What you need to know to protect your pet
There have been some confirmed cases of canine influenza in our area of Michigan (boarding and doggie day care facilities) so we wanted to get some information out to our clients to help answer any questions you may have.
What is Canine Influenza (CIV)?
CIV is a highly contagious virus that can cause respiratory disease in both dogs and cats. We see it more in dogs because they tend to socialize with other dogs more and are kenneled more often than cats are. Fortunately, it is NOT contagious to people. The virus spreads through respiratory secretions and a cough or sneeze can spread those secretions over 20 ft! That means when dogs are in close quarters (kennels) or around many other dogs (bark parks or doggy daycare) there can be very rapid transmission between them. Depending on the individual animal’s immune system, this disease can range from mild to very serious and even life-threatening. The most common clinical signs seen are: nasal discharge (usually yellow or green), a softer moist cough, fever, lethargy and a decreased appetite. These signs show up between 2-5 days after exposure and can last for more than a week. One of the things that help this disease spread so quickly is that infected dogs shed the virus BEFORE they act sick, while they are sick and up to 30 days after infection. There can also be a small subset of dogs that are subclinical; meaning they have the disease and can spread it but don’t have symptoms. All of this adds up to create rapid, severe outbreaks.
What can you do to protect your animals from CIV?
Avoid bark parks, kennels and other areas where dogs gather and interact. If you have to board your dog at a kennel, do not take them if they are sick in any way. We know that some plans can’t be changed but, spreading this disease can be deadly. Kennels are doing everything they can to prevent spread of this virus but can only do so much when they can’t even identify which animals may have it. There is a vaccine that is effective in preventing this infection in dogs but, it takes almost 2 months to create the necessary immunity. The vaccine is given in 2 doses, 2-4 weeks apart and not considered protective for 4 weeks after the second injection. There is no vaccine for cats available at this time.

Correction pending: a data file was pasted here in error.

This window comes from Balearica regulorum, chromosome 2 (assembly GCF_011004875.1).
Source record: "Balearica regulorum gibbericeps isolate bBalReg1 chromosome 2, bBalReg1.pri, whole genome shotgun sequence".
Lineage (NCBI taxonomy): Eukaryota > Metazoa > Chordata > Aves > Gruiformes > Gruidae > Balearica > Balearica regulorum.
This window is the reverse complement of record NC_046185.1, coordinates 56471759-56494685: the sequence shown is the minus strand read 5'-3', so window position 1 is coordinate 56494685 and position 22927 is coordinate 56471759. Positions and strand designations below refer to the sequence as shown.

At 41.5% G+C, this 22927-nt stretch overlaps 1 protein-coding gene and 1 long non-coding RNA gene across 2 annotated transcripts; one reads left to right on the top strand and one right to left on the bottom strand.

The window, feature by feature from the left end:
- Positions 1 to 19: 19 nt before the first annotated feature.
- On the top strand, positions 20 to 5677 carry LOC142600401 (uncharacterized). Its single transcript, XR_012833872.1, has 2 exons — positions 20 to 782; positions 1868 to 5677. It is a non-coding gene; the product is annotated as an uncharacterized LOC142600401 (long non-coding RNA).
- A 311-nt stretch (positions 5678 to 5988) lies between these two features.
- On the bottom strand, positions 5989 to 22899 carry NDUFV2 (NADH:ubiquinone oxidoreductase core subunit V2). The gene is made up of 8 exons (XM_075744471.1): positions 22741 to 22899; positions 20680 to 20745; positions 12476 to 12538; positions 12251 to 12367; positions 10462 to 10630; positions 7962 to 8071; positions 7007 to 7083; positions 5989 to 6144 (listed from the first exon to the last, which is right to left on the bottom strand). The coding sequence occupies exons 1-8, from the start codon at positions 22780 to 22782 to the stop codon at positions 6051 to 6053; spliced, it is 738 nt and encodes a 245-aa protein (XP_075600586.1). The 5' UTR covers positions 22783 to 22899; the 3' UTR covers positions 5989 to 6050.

What can you do if you think your pet has influenza?
Call us to discuss what symptoms you are seeing. Treatment is non-specific and symptomatic which means there is no cure (just like with our own flu viruses) but there are things we can recommend to help with the fever, cough, dehydration and secondary bacterial infections. In an effort to not spread the disease further, we may not want to rush these cases in right away and, if we do need to see them, we will ask you to keep your animal in the car until directed otherwise. We have a separate area set up to isolate these animals from the rest of the clinic while they are being examined. If in-hospital treatment is required we have facilities to refer you to that are equipped to help. The biggest thing to remember is not to panic. This can be serious for a small number of animals (especially the young, the old and patients with other conditions) but, most animals will be just fine. It is very similar to our flu in that sense. The best protection is to avoid the areas where it is most likely to spread. That can be a difficult thing to do in the middle of summer when many of us are traveling but, is probably the best “medicine” we can prescribe.
Please contact us with any further questions or if you think your pet would benefit from receiving the vaccine.
Oxford Veterinary Hospital
6 Lincoln Street
Oxford, MI 48371